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Congressman: Chinese Warships Spotted near Philippine-held Spratly Island

Felipe Villamor
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Philippine Representative Gary Alejano gestures while explaining his impeachment complaint against President Rodrigo Duterte, May 15, 2017.

A congressman urged the Philippine government Thursday to file a diplomatic protest against China, citing intelligence reports that several of its vessels, including two warships, had been spotted near the Manila-occupied Pag-asa island.

House of Representatives member Gary Alejano, a former Marine captain, said the Chinese flotilla also included a coast guard vessel and two large fishing boats escorted by a maritime militia.

President Rodrigo Duterte’s government, which is perceived to have gone soft on China to curry diplomatic and trade favors, must demand Beijing explain why the ships were in the area about five days ago, Alejano said.

He said he was disheartened to learn that Foreign Secretary Alan Peter Cayetano was “brushing aside the unusual and suspicious presence” of Chinese ships near Pag-asa, a part of the contested Spratly Islands chain that has been home to a tiny contingent of troops and fishermen since the 1970s.

The Spratlys are believed to lie atop vast natural gas and oil deposits. Apart from China and the Philippines, the chain is claimed in whole or in part by Brunei, Malaysia, Vietnam and Taiwan, creating a potential flash point for conflict in the region.


Cayetano said he could neither confirm nor deny the reported Chinese incursion even as he appeared to rule out a diplomatic protest against Beijing.

“We will tell you if this is a cause for diplomatic or military alarm,” Cayetano told reporters. “So it’s alarmist that every time someone nears the area we will protest.

“While I can’t tell you the details, I can tell you the communications is there. There’s reasons for certain presence of certain vessels,” he said, adding the situation in the area is stable.

Earlier this week, Defense Minister Delfin Lorenzana told a congressional hearing that China had agreed to not occupy new features or territory in the South China Sea, Reuters reported on Tuesday. He said the nations had reached an agreement prohibiting new occupation of islands.

China has built seven islands on top of reefs in disputed areas including three capable of accommodating fighter jets, experts say. The islands have runways, radar and surface-to-air missiles, according to Reuters.


Cayetano said that the strategy of former President Benigno Aquino III’s administration was to confront China “at every opportunity.”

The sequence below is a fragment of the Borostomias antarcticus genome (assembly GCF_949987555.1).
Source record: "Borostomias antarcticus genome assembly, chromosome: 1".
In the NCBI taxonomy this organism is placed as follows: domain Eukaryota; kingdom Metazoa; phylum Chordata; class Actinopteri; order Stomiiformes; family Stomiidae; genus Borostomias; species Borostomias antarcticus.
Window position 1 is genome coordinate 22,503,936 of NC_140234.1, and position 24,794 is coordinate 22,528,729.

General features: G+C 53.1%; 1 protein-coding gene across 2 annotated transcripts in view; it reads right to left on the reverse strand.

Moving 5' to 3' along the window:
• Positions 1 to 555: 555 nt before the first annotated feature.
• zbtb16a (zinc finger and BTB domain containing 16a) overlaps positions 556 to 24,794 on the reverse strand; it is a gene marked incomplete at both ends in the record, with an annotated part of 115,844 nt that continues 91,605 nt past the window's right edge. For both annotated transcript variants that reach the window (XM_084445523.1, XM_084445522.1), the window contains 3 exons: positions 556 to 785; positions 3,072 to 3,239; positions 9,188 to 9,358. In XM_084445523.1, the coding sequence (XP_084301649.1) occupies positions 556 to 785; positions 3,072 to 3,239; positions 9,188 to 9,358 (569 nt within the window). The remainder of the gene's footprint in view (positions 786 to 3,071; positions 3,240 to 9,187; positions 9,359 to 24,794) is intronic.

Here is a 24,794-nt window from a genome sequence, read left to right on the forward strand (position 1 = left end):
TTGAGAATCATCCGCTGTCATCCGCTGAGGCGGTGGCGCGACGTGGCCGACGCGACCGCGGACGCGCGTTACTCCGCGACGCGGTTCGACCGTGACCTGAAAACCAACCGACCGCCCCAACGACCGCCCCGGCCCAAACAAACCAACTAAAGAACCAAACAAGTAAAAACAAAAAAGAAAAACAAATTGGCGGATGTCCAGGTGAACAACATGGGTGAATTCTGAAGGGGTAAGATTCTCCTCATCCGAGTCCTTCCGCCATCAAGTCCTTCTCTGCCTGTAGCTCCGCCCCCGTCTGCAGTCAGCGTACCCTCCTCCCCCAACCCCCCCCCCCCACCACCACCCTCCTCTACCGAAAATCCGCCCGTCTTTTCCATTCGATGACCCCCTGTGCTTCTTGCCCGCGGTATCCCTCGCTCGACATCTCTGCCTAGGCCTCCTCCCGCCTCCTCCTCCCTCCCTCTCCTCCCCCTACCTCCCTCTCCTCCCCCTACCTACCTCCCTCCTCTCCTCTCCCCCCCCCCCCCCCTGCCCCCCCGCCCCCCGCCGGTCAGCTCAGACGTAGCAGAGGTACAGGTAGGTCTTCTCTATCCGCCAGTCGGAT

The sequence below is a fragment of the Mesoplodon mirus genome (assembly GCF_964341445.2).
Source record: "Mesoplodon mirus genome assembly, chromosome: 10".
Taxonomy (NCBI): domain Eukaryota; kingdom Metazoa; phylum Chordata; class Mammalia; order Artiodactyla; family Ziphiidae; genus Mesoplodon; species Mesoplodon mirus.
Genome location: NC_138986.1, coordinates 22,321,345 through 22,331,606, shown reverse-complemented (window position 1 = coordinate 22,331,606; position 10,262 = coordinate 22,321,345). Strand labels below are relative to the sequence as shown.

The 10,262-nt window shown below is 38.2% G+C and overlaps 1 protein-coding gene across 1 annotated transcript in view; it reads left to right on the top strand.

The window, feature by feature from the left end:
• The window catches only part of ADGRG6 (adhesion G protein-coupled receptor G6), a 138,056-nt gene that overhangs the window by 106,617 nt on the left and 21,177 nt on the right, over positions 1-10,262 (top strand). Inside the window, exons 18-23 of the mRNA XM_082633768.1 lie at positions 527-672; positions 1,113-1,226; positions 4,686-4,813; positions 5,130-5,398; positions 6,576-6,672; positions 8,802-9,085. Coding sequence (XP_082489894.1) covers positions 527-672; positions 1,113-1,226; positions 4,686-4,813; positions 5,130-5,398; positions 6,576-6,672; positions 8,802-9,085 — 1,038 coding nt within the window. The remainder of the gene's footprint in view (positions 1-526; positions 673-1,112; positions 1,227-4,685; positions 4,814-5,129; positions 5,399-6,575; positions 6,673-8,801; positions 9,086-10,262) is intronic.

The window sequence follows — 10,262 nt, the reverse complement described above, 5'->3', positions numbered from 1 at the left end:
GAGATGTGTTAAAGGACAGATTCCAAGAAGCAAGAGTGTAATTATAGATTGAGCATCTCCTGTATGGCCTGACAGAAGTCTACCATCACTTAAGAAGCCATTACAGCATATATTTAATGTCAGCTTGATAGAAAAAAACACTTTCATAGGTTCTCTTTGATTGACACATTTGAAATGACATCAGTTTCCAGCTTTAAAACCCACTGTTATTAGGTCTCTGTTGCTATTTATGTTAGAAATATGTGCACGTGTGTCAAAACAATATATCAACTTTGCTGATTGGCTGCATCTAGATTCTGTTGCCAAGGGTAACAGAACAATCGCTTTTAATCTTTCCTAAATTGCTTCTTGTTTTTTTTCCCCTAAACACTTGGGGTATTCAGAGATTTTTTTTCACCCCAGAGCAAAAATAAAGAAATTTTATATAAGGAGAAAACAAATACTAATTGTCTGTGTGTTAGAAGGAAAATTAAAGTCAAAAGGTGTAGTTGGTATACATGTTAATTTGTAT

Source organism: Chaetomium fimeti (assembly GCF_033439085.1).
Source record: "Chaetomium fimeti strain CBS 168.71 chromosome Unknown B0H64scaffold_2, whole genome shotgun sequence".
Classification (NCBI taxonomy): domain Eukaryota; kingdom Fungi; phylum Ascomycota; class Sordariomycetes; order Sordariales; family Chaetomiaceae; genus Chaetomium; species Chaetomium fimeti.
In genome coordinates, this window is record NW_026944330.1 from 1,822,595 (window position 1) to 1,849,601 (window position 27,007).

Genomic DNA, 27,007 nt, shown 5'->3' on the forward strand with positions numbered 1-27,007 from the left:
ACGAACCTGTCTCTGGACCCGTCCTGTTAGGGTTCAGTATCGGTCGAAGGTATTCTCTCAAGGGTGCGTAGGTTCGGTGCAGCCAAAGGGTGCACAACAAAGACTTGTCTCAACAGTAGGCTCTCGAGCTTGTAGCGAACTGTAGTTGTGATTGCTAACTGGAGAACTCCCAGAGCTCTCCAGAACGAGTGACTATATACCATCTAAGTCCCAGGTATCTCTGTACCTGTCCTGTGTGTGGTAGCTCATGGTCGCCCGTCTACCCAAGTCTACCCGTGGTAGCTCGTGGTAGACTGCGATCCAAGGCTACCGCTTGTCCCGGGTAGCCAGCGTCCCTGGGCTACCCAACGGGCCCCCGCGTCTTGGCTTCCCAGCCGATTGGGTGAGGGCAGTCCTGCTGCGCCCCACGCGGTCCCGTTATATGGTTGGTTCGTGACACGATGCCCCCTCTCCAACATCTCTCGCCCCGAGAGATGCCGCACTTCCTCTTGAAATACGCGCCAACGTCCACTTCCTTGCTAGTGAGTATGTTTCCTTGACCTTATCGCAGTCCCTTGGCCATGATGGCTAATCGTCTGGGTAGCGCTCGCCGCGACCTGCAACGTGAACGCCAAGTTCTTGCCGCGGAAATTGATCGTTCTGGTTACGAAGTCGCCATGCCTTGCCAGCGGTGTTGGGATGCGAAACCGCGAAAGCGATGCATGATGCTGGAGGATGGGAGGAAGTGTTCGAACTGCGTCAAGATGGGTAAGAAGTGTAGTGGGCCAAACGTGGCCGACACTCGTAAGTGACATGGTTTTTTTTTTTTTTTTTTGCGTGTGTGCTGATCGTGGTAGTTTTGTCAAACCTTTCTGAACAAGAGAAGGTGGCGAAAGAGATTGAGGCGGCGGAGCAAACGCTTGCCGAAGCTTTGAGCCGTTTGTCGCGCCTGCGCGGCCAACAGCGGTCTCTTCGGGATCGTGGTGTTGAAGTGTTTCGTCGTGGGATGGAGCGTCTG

Duterte, who took office last year, has focused on changing the nation’s relationship with China by conducting a state visit there and announcing he was distancing his regime from the United States, Manila’s defense treaty ally.

Alejano said the Philippines should be worried about Chinese efforts in the sea region, which he warned could be a prelude to grabbing contested islands from smaller neighbors.

“Have we already adopted the strategy of silence, inaction, and subservience in West Philippine Sea so as not to offend China?” Alejano said, using the Philippine name of the South China Sea.

“This is not even comparable to U.S. ships conducting freedom of navigation in South China Sea,” he said. “The U.S. is our long-time ally and is not involved, whatsoever, in island grabbing in South China Sea.”

He said China has a history of grabbing islands and harassing fishermen.

“The Duterte administration has the duty to be transparent in its dealings with China and on issues in the West Philippine Sea. We have not heard, so far, of any diplomatic protest lodged by (the foreign office) against China’s intrusions and aggressive actions especially on our fishermen,” he said.

The fresh allegation came days after China and the 10-nation Association of Southeast Asian Nations agreed early this month to a framework for talks on a “code of conduct” in the sea region. They cited improving cooperation in the South China Sea, but nudged Beijing over its continued land reclamation activities.

Both sides expect to begin negotiations for the code later this year, in time for a leaders’ annual summit scheduled in November.

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